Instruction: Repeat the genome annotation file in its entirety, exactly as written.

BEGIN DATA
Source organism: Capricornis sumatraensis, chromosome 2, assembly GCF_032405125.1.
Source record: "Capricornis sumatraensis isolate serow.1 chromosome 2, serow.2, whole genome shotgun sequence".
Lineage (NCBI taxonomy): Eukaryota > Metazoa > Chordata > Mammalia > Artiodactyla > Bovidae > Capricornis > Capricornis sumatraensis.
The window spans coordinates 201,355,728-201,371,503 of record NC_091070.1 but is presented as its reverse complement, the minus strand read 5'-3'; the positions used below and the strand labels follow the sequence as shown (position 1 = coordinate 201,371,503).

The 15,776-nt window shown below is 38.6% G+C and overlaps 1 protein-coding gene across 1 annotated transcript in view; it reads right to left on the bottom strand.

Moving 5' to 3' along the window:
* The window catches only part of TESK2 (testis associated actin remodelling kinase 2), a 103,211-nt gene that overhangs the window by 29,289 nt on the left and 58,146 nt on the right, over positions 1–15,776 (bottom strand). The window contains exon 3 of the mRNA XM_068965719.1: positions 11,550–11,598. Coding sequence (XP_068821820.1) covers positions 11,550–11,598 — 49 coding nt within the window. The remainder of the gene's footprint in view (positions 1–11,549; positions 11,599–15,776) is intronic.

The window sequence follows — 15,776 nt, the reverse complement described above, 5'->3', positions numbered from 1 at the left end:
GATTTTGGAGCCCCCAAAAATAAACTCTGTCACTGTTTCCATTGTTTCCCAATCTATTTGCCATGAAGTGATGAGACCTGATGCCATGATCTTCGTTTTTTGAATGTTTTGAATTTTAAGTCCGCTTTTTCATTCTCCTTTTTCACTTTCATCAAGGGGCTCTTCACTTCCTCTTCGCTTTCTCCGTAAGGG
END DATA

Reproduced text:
Source organism: Capricornis sumatraensis, chromosome 2, assembly GCF_032405125.1.
Source record: "Capricornis sumatraensis isolate serow.1 chromosome 2, serow.2, whole genome shotgun sequence".
Lineage (NCBI taxonomy): Eukaryota > Metazoa > Chordata > Mammalia > Artiodactyla > Bovidae > Capricornis > Capricornis sumatraensis.
The window spans coordinates 201,355,728-201,371,503 of record NC_091070.1 but is presented as its reverse complement, the minus strand read 5'-3'; the positions used below and the strand labels follow the sequence as shown (position 1 = coordinate 201,371,503).

The 15,776-nt window shown below is 38.6% G+C and overlaps 1 protein-coding gene across 1 annotated transcript in view; it reads right to left on the bottom strand.

Moving 5' to 3' along the window:
* The window catches only part of TESK2 (testis associated actin remodelling kinase 2), a 103,211-nt gene that overhangs the window by 29,289 nt on the left and 58,146 nt on the right, over positions 1–15,776 (bottom strand). The window contains exon 3 of the mRNA XM_068965719.1: positions 11,550–11,598. Coding sequence (XP_068821820.1) covers positions 11,550–11,598 — 49 coding nt within the window. The remainder of the gene's footprint in view (positions 1–11,549; positions 11,599–15,776) is intronic.

The window sequence follows — 15,776 nt, the reverse complement described above, 5'->3', positions numbered from 1 at the left end:
GATTTTGGAGCCCCCAAAAATAAACTCTGTCACTGTTTCCATTGTTTCCCAATCTATTTGCCATGAAGTGATGAGACCTGATGCCATGATCTTCGTTTTTTGAATGTTTTGAATTTTAAGTCCGCTTTTTCATTCTCCTTTTTCACTTTCATCAAGGGGCTCTTCACTTCCTCTTCGCTTTCTCCGTAAGGG